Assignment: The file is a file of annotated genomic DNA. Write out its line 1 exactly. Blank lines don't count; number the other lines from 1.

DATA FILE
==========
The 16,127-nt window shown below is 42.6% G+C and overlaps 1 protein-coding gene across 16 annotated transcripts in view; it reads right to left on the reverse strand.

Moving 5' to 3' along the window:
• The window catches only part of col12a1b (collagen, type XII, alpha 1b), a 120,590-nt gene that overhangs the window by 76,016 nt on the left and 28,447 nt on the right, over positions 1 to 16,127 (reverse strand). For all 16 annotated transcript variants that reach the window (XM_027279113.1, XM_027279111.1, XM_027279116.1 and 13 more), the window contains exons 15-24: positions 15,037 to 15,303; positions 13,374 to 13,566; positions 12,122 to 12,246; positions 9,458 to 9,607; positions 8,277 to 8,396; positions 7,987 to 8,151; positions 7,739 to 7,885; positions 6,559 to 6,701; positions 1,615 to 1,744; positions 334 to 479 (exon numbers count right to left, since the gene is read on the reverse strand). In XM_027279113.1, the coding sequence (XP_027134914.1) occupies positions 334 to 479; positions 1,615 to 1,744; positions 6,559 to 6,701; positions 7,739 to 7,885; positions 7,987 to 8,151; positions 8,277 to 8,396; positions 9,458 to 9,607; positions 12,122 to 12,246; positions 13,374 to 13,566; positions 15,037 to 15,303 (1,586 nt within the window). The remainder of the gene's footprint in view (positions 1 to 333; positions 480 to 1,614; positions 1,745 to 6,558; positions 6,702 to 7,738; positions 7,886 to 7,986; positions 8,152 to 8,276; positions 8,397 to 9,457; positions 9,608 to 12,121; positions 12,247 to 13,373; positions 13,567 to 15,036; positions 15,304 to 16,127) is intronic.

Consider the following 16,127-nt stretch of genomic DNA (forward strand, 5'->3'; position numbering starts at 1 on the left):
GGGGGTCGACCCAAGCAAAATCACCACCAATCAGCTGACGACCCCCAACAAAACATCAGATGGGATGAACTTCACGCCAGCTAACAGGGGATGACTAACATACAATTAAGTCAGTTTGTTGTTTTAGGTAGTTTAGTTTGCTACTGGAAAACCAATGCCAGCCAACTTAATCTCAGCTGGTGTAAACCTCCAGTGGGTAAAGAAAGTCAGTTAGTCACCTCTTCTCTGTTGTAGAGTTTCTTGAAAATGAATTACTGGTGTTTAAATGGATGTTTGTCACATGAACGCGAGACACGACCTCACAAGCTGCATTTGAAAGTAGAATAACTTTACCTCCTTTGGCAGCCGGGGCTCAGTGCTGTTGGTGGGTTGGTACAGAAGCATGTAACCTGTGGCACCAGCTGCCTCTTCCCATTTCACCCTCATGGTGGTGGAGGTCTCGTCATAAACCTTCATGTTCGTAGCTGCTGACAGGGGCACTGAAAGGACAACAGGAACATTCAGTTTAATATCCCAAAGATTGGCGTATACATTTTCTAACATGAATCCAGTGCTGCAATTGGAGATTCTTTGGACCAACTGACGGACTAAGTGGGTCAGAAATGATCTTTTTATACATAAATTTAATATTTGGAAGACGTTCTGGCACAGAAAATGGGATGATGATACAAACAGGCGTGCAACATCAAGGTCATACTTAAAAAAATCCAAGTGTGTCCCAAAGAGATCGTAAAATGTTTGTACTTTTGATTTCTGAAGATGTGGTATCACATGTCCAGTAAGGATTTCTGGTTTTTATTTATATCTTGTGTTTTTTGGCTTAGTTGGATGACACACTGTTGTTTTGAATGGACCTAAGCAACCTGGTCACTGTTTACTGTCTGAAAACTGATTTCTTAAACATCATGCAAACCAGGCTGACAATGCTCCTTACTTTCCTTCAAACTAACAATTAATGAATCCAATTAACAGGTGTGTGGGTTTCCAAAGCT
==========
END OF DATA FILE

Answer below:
The 16,127-nt window shown below is 42.6% G+C and overlaps 1 protein-coding gene across 16 annotated transcripts in view; it reads right to left on the reverse strand.